The US Navy (USN) and Boeing used the MQ-25A Stingray unmanned aerial vehicle to pass fuel to a Lockheed Martin F-35C Lightning II Joint Strike Fighter receiver aircraft for the first time on 13 September. – Janes 

US private equity firm AE Industrial Partners (AEI) has expanded its unmanned aircraft portfolio by acquiring autopilot provider Jennings Aeronautics Inc (JAI), AEI announced on 14 September. – Janes 

The leaders of the U.S. Navy entreated a global audience of international navies to uphold international freedom of navigation, as China and Russia have challenged international maritime norms. – USNI News 

Lockheed Martin Corp.’s F-35, the world’s costliest weapons system, may fail to keep pace with Chinese and Russian air defense improvements given its “extraordinary costs” so far, the U.S. House defense policy committee has warned. – Bloomberg 

Robert Joseph writes: We have made important progress with homeland missile defense, but today we risk falling further behind the threat. What is needed is leadership in the administration and in Congress. We will not stay ahead of the growing threat if MDA’s freedom from bureaucratic constraints is undermined. We must not allow the bureaucracy to add time and cost to the fielding of effective defenses required by the urgent threat from North Korea and soon from Iran. – Defense News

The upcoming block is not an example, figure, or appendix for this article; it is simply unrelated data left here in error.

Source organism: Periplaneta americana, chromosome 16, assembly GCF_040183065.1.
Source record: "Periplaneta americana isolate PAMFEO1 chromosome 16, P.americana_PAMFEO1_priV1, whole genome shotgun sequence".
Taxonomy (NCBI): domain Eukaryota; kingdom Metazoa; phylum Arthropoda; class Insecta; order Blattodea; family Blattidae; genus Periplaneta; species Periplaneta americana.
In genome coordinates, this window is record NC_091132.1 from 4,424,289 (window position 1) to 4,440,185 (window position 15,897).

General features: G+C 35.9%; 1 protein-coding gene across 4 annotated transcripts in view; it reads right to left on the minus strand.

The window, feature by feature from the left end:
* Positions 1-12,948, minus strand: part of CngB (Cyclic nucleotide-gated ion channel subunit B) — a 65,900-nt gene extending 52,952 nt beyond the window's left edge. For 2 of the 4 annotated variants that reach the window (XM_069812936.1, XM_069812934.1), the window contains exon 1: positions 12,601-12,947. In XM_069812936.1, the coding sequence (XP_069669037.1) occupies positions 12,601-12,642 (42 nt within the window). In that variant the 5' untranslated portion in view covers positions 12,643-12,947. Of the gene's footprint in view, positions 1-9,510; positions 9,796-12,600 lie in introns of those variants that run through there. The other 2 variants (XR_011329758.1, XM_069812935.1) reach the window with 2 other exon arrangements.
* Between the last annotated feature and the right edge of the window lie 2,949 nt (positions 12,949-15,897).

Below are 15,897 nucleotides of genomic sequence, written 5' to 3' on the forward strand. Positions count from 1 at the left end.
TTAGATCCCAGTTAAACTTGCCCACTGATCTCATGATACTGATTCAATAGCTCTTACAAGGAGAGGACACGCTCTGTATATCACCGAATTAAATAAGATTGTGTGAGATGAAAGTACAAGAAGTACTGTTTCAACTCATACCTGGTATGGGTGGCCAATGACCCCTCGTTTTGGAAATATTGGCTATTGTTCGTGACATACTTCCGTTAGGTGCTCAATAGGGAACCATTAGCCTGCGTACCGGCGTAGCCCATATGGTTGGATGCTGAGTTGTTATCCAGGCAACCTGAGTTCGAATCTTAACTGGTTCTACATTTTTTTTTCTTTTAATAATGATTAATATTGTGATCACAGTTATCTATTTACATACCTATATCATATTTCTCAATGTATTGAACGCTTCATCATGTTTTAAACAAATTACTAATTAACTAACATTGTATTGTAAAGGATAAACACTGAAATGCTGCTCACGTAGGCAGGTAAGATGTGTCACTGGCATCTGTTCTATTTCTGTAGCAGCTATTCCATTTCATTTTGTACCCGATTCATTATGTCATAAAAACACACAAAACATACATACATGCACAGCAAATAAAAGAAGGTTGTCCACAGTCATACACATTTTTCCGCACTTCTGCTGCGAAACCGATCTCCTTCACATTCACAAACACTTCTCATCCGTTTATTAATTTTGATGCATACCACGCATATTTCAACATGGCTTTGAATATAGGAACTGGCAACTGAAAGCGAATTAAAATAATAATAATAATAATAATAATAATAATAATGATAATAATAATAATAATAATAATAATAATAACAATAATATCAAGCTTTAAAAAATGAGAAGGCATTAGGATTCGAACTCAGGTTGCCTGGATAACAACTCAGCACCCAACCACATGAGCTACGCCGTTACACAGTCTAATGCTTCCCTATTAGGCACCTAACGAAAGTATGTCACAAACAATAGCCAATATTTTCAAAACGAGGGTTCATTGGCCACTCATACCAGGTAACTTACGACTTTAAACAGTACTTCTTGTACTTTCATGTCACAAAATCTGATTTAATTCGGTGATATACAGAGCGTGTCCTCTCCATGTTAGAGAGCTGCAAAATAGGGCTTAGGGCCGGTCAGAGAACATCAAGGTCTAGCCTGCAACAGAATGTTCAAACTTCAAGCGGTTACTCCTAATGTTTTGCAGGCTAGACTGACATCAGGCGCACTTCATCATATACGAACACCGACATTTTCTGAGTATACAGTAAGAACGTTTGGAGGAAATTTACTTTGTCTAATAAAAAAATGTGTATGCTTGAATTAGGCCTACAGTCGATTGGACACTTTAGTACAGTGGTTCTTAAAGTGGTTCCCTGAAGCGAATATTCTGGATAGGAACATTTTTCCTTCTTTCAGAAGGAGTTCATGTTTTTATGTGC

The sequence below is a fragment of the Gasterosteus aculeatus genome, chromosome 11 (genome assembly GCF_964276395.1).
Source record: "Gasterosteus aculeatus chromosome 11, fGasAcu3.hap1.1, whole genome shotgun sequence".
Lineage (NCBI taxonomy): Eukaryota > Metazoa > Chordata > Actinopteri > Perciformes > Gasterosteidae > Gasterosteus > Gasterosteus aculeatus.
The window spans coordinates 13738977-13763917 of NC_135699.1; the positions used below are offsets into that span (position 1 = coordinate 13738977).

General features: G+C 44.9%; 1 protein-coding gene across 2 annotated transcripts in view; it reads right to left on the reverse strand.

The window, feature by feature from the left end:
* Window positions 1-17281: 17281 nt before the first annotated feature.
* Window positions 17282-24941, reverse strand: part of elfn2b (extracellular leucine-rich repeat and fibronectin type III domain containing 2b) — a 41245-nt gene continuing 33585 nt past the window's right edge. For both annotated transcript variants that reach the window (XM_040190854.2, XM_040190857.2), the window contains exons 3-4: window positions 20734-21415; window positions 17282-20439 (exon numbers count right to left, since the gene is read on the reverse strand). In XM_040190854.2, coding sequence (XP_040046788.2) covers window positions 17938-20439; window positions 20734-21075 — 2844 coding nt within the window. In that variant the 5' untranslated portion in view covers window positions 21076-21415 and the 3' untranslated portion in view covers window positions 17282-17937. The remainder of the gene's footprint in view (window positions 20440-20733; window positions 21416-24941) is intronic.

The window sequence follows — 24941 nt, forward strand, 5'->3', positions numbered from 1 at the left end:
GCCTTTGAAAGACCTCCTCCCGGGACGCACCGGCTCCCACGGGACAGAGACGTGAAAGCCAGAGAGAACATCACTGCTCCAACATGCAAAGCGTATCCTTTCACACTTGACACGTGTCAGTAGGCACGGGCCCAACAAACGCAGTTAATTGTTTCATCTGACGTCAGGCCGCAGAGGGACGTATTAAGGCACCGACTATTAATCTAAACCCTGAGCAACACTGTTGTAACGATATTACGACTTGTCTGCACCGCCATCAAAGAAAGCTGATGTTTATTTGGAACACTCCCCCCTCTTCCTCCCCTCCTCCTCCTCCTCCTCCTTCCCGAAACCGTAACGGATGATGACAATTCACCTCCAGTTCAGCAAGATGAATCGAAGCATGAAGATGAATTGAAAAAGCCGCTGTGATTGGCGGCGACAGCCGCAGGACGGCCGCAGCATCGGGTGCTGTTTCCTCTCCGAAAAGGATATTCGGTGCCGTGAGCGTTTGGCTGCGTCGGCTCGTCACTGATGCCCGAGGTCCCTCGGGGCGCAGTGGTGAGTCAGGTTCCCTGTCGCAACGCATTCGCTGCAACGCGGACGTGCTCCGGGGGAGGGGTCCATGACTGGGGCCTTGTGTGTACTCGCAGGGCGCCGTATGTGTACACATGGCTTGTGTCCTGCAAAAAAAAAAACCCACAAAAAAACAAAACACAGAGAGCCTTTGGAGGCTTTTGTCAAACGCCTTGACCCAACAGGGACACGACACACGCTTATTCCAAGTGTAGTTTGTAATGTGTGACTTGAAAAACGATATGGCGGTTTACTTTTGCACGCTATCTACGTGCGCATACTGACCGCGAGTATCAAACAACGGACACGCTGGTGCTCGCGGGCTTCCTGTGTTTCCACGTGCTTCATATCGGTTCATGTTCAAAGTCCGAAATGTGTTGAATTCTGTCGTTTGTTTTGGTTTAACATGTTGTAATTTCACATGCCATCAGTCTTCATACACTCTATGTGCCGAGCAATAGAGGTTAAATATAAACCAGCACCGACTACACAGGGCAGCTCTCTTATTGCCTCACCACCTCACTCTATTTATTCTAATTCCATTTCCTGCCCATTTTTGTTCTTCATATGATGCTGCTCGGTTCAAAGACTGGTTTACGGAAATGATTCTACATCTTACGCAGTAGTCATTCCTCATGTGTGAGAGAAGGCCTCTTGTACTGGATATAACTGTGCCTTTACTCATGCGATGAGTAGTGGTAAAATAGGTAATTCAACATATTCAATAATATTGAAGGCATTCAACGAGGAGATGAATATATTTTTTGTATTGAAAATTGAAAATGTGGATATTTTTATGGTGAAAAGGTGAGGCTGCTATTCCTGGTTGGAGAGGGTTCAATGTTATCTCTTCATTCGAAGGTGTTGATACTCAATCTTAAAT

Long War

President Emmanuel Macron of France announced Wednesday that French military forces had killed the leader of the Islamic State in the Greater Sahara. – New York Times 

A British woman who ran away from home at age 15 to join the Islamic State group in Syria has asked for forgiveness and appealed to Prime Minister Boris Johnson to let her come home. – Associated Press 

The Afghan man who was killed in a U.S. drone strike last month was an enthusiastic and beloved longtime employee at an American humanitarian organization, his colleagues say, painting a stark contrast to the Pentagon’s claims that he was an Islamic State group militant about to carry out an attack on American troops. – Associated Press 

Two and a half years after its self-declared caliphate was extinguished amid a blitz of U.S.-led coalition airstrikes in the palm groves of Baghouz, further to the south, the militants in northeastern Syria are down but not defeated. – Washington Post  

Giselle Donnelly writes: There is perhaps no better example of the problems of the monist fallacy than “over-the-horizon” counterterrorism. […] More importantly, standing off over the horizon will both delay and obscure intelligence gathering and slow response times. It will also introduce complexity and centralization in command decision-making — the final approval for strikes frequently falls to a legal officer or the White House itself. Widespread situational awareness can thicken the fog of war as much as dispel it. – American Enterprise Institute 

Hany Ghoraba writes: But the joy of seeing Afghanistan fall back into the grasp of Taliban rule hasn’t yet led Western Islamists to express any intention of moving there. […]Accordingly, the very presence of Islamists in the secular and democratic West is the ultimate form of blasphemy as per Salafi literature and statements. Therefore, it is unfathomable that those who are supporting the Taliban’s sharia law — and call for it to be applied in the Western countries — don’t want to seize this opportunity and move to Afghanistan and other countries that apply strict sharia. – Algemeiner